Two of Calgary’s largest school boards are in the midst of filling vacant teaching positions ahead of the fall semester, after the provincial government increased funding for the effort.
The Calgary Board of Education’s budget for the new academic year has been increased by $130 million to focus on “addressing the needs of a projected 138,000 students,” the CBE said in a statement Tuesday.
That additional funding will in part be used to hire more teachers, education assistants and other staff members, the CBE said.
The school board is increasing full-time staffing by 774 positions, and of that 747 positions ” will directly deliver and support teaching and learning in CBE schools,” they wrote.
The Calgary Catholic School District, CCSD, is expected to receive $35.6 million in funding from Alberta Education
“A portion of this new funding relates to the teacher salary settlement; therefore, the residual new funding is [$24] million,” said Joanna French, communications specialist with CCSD.
“CCSD anticipates hiring more than 75 new teachers to support projected student enrolment growth, as well as over 40 education assistants to support increasing complexity in student profiles.”
On Tuesday, Alberta’s Advanced Education Minister Demetrios Nicolaides said in a statement these investments are so that “this upcoming school year starts off on the right foot.”
“Budget 2023 increased the investment in education by almost $2 billion over the next three years. We’re providing new funding to help hire up to 3,000 educational staff and to building schools in our growing communities,” reads a statement from his office.
Projections versus reality
While planning is in place, it can be difficult to be sure what shape classrooms will be in until the new school year begins, says Allison McCaffrey, president of Calgary Catholic Teachers’ Local 55, an organization which represents Catholic teachers in the city.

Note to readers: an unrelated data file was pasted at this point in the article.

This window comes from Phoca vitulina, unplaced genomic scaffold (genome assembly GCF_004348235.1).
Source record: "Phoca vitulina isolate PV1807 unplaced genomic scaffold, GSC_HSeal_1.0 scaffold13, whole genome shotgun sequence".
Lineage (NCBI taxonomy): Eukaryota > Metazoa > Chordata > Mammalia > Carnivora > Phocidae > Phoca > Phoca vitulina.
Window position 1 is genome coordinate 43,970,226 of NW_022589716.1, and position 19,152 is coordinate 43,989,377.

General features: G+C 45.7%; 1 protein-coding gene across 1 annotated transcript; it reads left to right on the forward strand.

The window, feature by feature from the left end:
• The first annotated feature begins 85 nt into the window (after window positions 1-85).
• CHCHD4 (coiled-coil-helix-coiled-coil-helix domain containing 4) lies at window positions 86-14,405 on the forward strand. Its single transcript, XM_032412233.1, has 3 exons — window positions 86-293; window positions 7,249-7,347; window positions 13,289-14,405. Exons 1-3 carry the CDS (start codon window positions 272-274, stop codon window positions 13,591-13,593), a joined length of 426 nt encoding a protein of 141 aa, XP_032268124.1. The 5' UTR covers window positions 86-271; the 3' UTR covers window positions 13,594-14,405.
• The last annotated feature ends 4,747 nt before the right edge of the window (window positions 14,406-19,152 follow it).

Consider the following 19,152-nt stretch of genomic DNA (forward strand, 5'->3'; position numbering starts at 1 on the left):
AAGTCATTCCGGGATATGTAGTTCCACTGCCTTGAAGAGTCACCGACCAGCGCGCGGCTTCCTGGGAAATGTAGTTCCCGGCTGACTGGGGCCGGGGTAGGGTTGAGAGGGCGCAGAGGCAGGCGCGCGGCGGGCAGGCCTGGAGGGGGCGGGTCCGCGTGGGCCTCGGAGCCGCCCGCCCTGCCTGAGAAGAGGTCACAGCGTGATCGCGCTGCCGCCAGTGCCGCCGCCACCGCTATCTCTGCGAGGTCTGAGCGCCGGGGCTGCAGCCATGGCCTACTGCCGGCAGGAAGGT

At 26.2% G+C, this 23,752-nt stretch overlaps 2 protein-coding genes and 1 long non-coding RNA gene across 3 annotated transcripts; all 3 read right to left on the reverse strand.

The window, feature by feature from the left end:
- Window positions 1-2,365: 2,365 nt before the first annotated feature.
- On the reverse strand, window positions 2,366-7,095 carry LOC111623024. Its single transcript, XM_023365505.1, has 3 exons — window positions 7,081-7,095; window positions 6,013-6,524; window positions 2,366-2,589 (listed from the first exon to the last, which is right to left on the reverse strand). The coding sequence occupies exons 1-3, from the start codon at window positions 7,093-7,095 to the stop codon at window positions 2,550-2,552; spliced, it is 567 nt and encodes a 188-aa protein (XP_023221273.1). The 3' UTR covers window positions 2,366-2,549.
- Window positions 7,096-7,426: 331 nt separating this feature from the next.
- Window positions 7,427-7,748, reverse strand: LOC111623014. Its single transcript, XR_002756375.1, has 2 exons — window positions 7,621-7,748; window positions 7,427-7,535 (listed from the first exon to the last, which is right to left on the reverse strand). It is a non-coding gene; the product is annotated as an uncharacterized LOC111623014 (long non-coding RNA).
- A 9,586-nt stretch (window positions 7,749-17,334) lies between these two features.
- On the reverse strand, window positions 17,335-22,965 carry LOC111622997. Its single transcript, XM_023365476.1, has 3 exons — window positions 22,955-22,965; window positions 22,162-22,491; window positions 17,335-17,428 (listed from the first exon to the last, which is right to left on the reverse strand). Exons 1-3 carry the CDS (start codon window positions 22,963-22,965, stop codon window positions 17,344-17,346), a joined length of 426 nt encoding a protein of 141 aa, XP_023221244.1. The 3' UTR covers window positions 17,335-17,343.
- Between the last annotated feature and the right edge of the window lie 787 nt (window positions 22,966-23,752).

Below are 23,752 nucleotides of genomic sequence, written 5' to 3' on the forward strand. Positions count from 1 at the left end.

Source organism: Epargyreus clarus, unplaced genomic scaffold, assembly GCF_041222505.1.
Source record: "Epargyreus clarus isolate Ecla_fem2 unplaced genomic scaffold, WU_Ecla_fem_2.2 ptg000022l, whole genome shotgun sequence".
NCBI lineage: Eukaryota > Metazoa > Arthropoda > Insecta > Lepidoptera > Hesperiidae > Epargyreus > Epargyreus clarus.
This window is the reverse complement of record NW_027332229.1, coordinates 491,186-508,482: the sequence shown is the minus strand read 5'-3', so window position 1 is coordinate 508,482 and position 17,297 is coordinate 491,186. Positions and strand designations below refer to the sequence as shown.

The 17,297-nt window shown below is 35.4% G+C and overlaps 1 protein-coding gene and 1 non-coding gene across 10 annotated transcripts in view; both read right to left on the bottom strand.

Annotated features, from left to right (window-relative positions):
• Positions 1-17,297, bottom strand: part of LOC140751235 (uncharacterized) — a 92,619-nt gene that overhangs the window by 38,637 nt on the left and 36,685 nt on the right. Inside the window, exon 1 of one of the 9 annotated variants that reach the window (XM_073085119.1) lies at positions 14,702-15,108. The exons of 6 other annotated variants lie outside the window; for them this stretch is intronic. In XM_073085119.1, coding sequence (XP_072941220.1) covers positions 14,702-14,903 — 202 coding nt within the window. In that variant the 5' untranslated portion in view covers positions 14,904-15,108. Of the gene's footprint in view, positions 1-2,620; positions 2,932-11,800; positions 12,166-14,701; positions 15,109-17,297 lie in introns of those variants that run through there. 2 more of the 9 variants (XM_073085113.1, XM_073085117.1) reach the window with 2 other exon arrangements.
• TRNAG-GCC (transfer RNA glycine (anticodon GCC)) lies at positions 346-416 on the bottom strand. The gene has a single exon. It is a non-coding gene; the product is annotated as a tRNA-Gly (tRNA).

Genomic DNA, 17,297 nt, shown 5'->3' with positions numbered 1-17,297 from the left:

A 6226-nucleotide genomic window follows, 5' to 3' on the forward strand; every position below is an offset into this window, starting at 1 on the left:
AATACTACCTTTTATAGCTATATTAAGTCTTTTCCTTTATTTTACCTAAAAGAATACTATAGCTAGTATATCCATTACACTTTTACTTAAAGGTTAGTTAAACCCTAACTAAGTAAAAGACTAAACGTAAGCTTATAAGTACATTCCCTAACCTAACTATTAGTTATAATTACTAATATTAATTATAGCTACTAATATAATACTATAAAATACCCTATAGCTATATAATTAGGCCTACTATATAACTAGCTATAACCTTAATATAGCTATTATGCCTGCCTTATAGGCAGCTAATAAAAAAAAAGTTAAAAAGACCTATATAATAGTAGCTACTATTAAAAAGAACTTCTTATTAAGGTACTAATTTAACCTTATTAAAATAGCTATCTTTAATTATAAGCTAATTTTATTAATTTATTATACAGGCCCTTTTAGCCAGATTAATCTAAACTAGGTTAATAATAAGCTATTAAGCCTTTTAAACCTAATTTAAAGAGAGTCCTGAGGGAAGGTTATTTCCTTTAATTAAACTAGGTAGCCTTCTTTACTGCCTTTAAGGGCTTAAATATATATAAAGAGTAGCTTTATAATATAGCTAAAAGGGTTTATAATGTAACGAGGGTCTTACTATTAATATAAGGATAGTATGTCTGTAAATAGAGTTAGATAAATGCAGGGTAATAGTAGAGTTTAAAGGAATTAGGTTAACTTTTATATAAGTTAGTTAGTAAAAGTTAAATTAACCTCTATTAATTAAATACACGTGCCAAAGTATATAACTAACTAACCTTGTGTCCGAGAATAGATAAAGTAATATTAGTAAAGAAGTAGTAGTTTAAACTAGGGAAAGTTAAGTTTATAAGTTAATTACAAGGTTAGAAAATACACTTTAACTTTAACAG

“Everything’s done on projections and they’re pretty good at projections, but you never know until people arrive through the doors on the first day,” she said.
“If those numbers don’t match what is funded for, that’s where you have that gap.”
The CCSD anticipates about 60,500 students for the new academic year, which indicates higher than anticipated enrolment.
McCaffrey says if classroom projections are wrong, the school board will draw on its substitute teacher pool. That can be worrisome come cold and flu season in mid- to late-September, she says.
“There’s going to be pressures on the substitute teachers filling those positions too,” she said.
Despite these concerns, McCaffrey is hopeful for a successful school year ahead.
Heavy reliance on substitute teachers
While the CBE is will continue hiring until after Thanksgiving to fill vacant positions based on enrolment numbers, it will also rely heavily on its roster of substitute teachers to meet the needs of schools, the school board said.
“A key source for filling new positions is our substitute teacher roster. The new hires will either join the substitute roster to replace teachers that have moved to new positions, or they may fill vacant permanent and temporary positions,” the CBE wrote.
Stephani Clements, president of the Alberta Teachers’ Association Local 38 that represents public school teachers, is impressed at the CBE’s effort so far.
“I think their HR department has just been hitting it out of the park,” she said.
“They have been trying as much as they can … to provide the choice and variety of programming that our students need.”
However, Clements worries that if there aren’t enough teachers to meet demand, school resources may end up stretched.
She said that she’s got a “gut feeling” that the projected numbers may not be accurate and the final figures may be higher than anticipated.
According to Clements, last year there were nearly 6,000 more students than what the schools had received funding for.
“If you physically have another 30 students in your school, you need to hire a new teacher. Those teachers come from the sub roster,” Clements said.
“[The] sub roster slowly gets whittled away to cover the classroom needs and then … there aren’t as many substitutes on the roster to fill the illnesses.”
Clements says the issue puts demand on new teachers, many of whom are trying to avoid burnout.
“The job is getting harder and harder because … you can’t just go home at the end of the day and be done. You need to be professionally prepared for the next day,” she said.
Clements believes that many young teachers want a work-life balance and aren’t willing to compromise.
Some are drawn to substitute positions, and the promise of more control over their schedule and time.
“I think we’re seeing a switch in just the generational diversity in our schools and our teachers,” Clements said.
“So much in the past has been put on teachers. We’re now, you know, we’re counselors and we’re nurses and we’re parents … it’s not an easy job to do.”
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